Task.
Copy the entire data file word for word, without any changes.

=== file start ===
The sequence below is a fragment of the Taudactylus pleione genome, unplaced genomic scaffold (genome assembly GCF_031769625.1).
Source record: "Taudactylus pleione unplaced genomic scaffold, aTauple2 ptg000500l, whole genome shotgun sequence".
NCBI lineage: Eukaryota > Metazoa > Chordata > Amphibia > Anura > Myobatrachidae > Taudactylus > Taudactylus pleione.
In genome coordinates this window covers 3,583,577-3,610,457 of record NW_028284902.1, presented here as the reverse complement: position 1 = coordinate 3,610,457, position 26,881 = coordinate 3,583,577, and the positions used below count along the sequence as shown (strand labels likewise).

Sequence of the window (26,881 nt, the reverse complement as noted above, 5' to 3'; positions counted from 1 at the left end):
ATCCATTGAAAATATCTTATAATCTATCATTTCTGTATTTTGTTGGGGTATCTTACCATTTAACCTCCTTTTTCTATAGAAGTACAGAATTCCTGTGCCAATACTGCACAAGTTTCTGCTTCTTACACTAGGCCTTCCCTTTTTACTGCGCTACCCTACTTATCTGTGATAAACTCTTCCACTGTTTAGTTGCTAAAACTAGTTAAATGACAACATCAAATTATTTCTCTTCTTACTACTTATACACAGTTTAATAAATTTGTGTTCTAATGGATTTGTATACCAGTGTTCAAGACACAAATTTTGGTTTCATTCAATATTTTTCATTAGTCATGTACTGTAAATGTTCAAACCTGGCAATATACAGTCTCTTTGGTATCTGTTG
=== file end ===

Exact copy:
The sequence below is a fragment of the Taudactylus pleione genome, unplaced genomic scaffold (genome assembly GCF_031769625.1).
Source record: "Taudactylus pleione unplaced genomic scaffold, aTauple2 ptg000500l, whole genome shotgun sequence".
NCBI lineage: Eukaryota > Metazoa > Chordata > Amphibia > Anura > Myobatrachidae > Taudactylus > Taudactylus pleione.
In genome coordinates this window covers 3,583,577-3,610,457 of record NW_028284902.1, presented here as the reverse complement: position 1 = coordinate 3,610,457, position 26,881 = coordinate 3,583,577, and the positions used below count along the sequence as shown (strand labels likewise).

Sequence of the window (26,881 nt, the reverse complement as noted above, 5' to 3'; positions counted from 1 at the left end):
ATCCATTGAAAATATCTTATAATCTATCATTTCTGTATTTTGTTGGGGTATCTTACCATTTAACCTCCTTTTTCTATAGAAGTACAGAATTCCTGTGCCAATACTGCACAAGTTTCTGCTTCTTACACTAGGCCTTCCCTTTTTACTGCGCTACCCTACTTATCTGTGATAAACTCTTCCACTGTTTAGTTGCTAAAACTAGTTAAATGACAACATCAAATTATTTCTCTTCTTACTACTTATACACAGTTTAATAAATTTGTGTTCTAATGGATTTGTATACCAGTGTTCAAGACACAAATTTTGGTTTCATTCAATATTTTTCATTAGTCATGTACTGTAAATGTTCAAACCTGGCAATATACAGTCTCTTTGGTATCTGTTG